In January 2017, Everlane launched its 100% Human Collection in response to the visibly divisive mood of the nation at the time. For CEO Michael Preysman and the Everlane team, it wasn’t about being a Democrat or a Republican, it wasn’t about left or right; it was about celebrating the universal humanity we share across political spectrums, racial makeups, gender identities, sexual orientations—and, of course, geographic locations. It was about reminding all of us that human rights are everyone’s business.
“The idea of 100% Human was totally organic,” says Michael. “It wasn’t premeditated. We thought right at the time of the election, being a country so split between two different sides, that there was more need for unity.”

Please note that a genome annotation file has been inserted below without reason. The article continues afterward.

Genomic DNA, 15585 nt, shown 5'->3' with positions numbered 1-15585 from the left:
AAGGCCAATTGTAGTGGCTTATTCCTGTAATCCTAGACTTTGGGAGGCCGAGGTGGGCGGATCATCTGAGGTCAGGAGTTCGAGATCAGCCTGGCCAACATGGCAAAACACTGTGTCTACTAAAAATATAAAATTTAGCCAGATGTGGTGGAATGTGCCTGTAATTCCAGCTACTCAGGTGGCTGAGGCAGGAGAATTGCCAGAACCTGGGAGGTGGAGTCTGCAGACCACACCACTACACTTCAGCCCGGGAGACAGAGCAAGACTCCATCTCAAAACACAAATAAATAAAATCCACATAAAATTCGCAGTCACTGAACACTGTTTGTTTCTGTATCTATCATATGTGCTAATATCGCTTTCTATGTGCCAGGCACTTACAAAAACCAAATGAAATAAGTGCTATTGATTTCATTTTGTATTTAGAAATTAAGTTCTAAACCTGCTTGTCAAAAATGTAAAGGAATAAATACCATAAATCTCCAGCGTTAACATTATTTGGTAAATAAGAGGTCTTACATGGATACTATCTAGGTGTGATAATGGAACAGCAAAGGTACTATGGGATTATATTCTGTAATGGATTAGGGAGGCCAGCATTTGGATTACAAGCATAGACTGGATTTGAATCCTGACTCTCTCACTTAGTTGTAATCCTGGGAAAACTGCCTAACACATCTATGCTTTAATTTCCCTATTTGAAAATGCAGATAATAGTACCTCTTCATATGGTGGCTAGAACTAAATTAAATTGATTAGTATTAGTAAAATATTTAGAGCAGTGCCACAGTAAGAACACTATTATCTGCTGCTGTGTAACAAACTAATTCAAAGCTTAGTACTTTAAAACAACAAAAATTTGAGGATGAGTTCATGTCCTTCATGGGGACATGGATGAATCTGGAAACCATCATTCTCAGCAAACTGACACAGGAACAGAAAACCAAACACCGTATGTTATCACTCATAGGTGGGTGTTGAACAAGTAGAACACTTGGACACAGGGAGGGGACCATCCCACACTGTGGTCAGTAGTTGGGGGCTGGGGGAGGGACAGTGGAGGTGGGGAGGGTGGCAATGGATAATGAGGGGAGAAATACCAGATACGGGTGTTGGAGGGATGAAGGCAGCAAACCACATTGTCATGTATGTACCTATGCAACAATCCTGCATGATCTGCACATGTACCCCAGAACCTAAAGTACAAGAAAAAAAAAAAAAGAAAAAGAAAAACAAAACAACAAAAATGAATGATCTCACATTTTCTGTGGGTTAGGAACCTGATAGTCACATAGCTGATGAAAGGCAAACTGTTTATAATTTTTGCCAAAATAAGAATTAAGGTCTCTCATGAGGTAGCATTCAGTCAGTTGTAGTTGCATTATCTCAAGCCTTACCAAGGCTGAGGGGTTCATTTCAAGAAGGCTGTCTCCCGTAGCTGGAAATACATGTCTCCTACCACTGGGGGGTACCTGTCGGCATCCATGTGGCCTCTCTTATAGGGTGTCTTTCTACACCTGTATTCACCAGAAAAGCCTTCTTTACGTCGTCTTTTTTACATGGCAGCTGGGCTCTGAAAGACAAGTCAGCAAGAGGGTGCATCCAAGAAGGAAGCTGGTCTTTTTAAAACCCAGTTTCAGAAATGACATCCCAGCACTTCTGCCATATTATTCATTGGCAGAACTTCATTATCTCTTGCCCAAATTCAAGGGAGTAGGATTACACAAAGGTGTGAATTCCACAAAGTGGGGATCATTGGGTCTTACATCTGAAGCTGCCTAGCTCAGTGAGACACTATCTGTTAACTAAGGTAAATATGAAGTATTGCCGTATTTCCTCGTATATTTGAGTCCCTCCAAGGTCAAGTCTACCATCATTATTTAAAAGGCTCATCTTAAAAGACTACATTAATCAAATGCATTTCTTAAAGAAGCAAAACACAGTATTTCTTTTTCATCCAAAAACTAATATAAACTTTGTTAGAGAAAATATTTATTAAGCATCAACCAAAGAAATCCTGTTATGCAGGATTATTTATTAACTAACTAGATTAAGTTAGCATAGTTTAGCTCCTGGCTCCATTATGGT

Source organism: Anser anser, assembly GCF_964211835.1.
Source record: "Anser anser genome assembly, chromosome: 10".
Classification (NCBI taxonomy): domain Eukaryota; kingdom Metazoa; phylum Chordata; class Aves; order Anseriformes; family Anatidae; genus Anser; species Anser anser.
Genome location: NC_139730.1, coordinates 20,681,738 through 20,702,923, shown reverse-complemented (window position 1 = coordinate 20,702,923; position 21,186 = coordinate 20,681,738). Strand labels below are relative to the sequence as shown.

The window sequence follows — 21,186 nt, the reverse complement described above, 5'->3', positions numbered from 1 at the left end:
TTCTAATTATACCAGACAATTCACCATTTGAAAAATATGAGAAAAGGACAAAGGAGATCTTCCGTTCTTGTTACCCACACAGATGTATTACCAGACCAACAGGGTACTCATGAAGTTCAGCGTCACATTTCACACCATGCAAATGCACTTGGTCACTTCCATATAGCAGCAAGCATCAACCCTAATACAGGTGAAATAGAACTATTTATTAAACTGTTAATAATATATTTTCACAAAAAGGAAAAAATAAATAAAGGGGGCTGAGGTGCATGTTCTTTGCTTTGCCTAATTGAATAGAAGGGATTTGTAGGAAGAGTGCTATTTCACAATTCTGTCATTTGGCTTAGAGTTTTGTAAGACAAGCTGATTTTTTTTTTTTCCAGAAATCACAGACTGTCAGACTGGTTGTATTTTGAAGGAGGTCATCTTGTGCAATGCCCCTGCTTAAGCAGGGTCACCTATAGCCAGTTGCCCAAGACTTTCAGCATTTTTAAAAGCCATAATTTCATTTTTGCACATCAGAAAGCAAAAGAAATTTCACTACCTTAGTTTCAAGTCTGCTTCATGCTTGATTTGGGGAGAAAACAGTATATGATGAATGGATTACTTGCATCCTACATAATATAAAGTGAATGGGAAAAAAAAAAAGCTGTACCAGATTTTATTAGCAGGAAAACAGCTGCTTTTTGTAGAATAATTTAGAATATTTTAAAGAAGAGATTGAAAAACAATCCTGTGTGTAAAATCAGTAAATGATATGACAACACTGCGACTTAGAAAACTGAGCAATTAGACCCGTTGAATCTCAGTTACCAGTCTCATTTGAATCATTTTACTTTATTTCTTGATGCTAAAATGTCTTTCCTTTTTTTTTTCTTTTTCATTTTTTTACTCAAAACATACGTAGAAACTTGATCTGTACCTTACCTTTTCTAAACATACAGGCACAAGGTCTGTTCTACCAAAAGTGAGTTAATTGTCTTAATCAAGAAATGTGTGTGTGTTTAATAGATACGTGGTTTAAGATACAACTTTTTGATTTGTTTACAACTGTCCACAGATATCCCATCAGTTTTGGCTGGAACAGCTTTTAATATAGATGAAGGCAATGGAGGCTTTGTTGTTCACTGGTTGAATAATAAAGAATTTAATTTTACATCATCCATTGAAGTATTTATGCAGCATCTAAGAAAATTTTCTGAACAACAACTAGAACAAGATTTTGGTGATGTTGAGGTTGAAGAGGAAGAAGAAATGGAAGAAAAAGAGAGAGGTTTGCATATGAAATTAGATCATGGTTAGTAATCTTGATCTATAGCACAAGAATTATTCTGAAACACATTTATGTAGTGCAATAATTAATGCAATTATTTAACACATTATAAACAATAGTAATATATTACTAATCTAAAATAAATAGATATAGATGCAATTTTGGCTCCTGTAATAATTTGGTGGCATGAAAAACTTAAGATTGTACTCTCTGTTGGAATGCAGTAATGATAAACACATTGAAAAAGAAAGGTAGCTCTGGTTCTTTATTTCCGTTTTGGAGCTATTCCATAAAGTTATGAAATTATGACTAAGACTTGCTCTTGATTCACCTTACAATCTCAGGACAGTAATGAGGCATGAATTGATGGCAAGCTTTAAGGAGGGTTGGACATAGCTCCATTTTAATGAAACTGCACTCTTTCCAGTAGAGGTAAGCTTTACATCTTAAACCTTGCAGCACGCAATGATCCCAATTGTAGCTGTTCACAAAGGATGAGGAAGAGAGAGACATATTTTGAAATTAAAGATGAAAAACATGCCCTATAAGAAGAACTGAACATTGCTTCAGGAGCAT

Once upon a time, a young Michael Preysman graduated from Carnegie Mellon University with a dual degree in computer engineering and economics, trying to reimagine a viable clothing-business model despite having little fashion knowledge. Three years later, at the age of 25, the self-starter launched Everlane with a disrupter’s desire to circumvent the traditional wholesale retail system. His vision was of a brand that would sell well-made, minimalist T-shirts at a fraction of the normal cost—all direct to consumers via a low-overhead digital platform. That was back in 2010, and it was a radical concept at the time.
Today, Everlane sells hundreds of high-quality wearable goods for men and women—from jeans to cashmere sweaters to leather shoes and accessories. (The brand has even partnered with Pop-In@Nordstrom to showcase its products on our site and in several IRL Nordstrom stores.) And it’s embraced an even more radical concept—one Everlane has termed “radical transparency,” which promotes an unconventional openness about almost everything that goes into the production of their products. From fabric sources to factory conditions to transportation and import duty costs—it’s all readily available to the Everlane customer on the company’s site.